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The Guardian - US
The Guardian - US
Martin Pengelly in Washington

Trump made crude Oval Office remark about fate of Kurds in Syria, book says

Trump at the White House in August 2018. Trump’s resistance to briefings and often vulgar outbursts have been exhaustively reported.
Donald Trump at the White House in August 2018. Trump’s resistance to briefings and often vulgar outbursts have been exhaustively reported. Photograph: Evan Vucci/AP

Donald Trump surprised his own national security adviser and a group of Republican congressmen and women when he interrupted an Oval Office briefing to ask why he should “give a fuck” about the fate of Kurds in Syria.

“Nothing we said worked,” Adam Kinzinger, until this year a Republican representative from Illinois, writes in a new book.

“I left with two lasting impressions. One was the despairing look on [adviser John] Bolton’s face as Trump kept struggling to focus. The other was when Trump said of the Kurds in Syria, ‘Why would I give a fuck?’”

With Liz Cheney, Kinzinger was one of two anti-Trump Republicans who sat on the House January 6 committee. Cheney lost her seat, in Wyoming, to a Trump supporter. Kinzinger retired from Congress. He has since founded a group, Country First, meant to combat extremism in Republican ranks. His book, Renegade: Defending Democracy and Liberty in Our Divided Country, will be published next week. The Guardian obtained a copy.

Trump’s resistance to briefings and often vulgar outbursts have been exhaustively reported. For just two examples from the realms of foreign policy, he was memorably reported to have called Haiti and African countries “shitholes”, and, after leaving office, to have dismissed Benjamin Netanyahu, prime minister of Israel, by simply saying, ‘Fuck him.’”

Bolton was Trump’s third national security adviser, appointed in March 2018 and fired in September the following year. In 2020, Bolton published his own lengthy account of his time in the job, in his own memoir, The Room Where It Happened.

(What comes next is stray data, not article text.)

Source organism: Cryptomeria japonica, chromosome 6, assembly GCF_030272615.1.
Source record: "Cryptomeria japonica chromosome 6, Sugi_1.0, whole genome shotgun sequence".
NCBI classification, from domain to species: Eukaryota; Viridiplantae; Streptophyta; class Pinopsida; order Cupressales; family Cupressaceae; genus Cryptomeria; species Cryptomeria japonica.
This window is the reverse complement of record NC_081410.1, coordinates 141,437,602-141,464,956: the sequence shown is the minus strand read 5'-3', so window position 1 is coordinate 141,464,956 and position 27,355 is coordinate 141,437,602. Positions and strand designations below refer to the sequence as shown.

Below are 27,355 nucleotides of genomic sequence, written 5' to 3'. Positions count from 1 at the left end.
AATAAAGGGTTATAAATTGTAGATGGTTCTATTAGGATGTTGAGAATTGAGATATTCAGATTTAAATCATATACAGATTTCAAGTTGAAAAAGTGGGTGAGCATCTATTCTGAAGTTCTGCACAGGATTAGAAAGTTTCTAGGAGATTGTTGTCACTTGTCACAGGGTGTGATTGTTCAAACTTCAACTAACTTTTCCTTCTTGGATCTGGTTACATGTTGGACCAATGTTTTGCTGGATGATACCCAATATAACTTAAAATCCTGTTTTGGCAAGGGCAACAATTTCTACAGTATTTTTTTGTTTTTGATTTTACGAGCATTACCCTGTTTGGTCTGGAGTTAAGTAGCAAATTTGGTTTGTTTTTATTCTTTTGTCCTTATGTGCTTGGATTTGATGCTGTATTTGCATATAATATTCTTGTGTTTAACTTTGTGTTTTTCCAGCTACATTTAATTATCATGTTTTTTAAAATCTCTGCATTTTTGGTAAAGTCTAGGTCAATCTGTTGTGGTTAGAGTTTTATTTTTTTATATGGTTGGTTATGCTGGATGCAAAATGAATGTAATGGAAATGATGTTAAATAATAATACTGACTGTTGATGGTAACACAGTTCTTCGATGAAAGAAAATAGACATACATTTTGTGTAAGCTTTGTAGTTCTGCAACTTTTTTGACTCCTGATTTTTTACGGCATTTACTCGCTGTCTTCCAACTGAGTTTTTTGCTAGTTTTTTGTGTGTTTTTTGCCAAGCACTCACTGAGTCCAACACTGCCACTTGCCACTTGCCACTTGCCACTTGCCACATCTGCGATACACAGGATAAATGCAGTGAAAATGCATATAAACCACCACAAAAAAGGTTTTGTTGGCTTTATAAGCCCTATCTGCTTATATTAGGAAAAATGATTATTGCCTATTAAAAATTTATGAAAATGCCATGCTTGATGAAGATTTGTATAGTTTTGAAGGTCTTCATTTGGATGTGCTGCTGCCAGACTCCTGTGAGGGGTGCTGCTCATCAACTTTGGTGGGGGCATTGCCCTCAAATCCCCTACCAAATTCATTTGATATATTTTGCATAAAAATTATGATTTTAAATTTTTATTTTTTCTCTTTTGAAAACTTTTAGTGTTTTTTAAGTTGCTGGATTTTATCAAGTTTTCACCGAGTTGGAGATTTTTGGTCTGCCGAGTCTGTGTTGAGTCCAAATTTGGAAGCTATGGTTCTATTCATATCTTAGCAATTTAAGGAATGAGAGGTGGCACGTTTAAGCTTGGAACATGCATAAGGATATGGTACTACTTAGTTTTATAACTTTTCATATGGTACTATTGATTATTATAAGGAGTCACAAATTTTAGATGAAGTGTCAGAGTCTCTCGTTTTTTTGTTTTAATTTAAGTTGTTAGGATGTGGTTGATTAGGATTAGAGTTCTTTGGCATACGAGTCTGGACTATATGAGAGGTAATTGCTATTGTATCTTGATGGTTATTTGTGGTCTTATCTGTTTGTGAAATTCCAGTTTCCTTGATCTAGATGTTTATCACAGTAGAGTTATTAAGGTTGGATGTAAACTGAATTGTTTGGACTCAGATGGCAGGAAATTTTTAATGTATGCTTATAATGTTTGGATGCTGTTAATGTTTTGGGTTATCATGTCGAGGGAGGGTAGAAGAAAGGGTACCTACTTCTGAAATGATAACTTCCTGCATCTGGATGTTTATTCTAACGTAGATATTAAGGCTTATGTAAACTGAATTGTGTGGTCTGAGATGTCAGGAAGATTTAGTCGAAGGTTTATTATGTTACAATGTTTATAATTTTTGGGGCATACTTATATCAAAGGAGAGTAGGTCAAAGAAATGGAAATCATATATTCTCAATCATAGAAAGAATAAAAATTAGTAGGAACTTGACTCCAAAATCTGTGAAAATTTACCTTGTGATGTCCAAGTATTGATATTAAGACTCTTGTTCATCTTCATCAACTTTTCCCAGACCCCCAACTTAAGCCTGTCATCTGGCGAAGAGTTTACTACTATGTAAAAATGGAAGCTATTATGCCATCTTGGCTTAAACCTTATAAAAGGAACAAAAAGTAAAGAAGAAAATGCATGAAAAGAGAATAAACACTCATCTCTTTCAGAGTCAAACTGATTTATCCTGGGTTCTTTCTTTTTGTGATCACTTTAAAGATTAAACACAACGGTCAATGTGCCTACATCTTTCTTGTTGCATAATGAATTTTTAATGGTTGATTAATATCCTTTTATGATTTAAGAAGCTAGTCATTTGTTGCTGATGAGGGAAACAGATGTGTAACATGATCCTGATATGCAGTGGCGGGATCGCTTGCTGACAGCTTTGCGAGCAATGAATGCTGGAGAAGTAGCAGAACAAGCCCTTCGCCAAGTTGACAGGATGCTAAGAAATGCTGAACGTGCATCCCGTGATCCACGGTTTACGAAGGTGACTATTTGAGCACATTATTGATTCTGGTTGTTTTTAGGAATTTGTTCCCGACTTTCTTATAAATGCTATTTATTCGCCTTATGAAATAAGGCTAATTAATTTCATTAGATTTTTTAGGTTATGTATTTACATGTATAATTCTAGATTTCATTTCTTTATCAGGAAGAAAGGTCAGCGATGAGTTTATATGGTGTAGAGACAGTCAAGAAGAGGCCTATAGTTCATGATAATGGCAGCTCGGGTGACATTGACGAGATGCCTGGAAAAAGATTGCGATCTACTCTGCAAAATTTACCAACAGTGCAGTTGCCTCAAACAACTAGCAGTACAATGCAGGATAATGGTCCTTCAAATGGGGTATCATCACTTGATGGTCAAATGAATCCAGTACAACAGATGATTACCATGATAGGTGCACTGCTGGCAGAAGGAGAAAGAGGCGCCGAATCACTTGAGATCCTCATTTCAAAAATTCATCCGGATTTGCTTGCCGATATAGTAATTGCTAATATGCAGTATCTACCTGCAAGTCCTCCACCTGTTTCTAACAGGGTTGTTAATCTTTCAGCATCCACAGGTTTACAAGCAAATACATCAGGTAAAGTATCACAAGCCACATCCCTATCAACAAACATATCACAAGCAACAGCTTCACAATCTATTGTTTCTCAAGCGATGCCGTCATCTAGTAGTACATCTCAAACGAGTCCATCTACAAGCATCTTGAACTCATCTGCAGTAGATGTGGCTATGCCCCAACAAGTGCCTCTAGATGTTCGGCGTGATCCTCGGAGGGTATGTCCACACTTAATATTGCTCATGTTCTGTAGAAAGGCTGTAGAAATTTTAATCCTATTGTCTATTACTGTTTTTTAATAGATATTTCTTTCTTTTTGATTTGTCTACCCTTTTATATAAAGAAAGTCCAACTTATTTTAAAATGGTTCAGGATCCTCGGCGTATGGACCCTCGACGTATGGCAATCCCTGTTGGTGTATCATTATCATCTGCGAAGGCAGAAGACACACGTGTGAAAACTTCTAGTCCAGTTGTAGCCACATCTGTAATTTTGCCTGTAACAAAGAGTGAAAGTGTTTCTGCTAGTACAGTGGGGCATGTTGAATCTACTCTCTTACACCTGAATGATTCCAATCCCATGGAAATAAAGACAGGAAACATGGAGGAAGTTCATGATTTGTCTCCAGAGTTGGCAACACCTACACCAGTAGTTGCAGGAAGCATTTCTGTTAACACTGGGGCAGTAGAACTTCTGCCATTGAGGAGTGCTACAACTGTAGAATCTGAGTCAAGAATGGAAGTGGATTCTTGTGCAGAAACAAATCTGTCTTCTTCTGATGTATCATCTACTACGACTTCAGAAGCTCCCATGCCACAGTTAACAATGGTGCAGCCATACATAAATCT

Trump tried to stop publication of that lengthy tome (and reportedly wished for Bolton to be “taken out” by Covid). In comparison, Kinzinger’s description of Trump’s resistance to his Oval Office briefing on the Kurds in Syria is notably brief.

After describing how the former Marine Corps general John Kelly seemed drained by the demands of being Trump’s second chief of staff, Kinzinger turns to Bolton, another White House factotum who tried and failed to contain his president.

Cheney, Kinzinger says, was also part of a small group invited to the White House to support Bolton’s attempts to get Trump to focus on the Kurds in Syria, US allies in danger of being abandoned to face Turkish aggression as the president sought to pull US forces from the region. Dan Crenshaw of Texas and Richard Hudson of North Carolina also made the visit, Kinzinger now writes.

“Once we got to the Oval Office,” he writes, “I could see that Trump was impatient, and Bolton was desperate for someone to get through to him.

“A plain-spoken intellectual, Bolton strained to remain polite even as Trump seemed uninterested. The Kurds had fought and died for us in Iraq, said Bolton. They were continuing to provide great insight into politics in the region. Nothing we said worked.”

Trump eventually ordered the US withdrawal. Justifying his abandonment of the Kurds, he said they “didn’t help us in the second world war, they didn’t help us with Normandy as an example – they mention the names of different battles, they weren’t there”.

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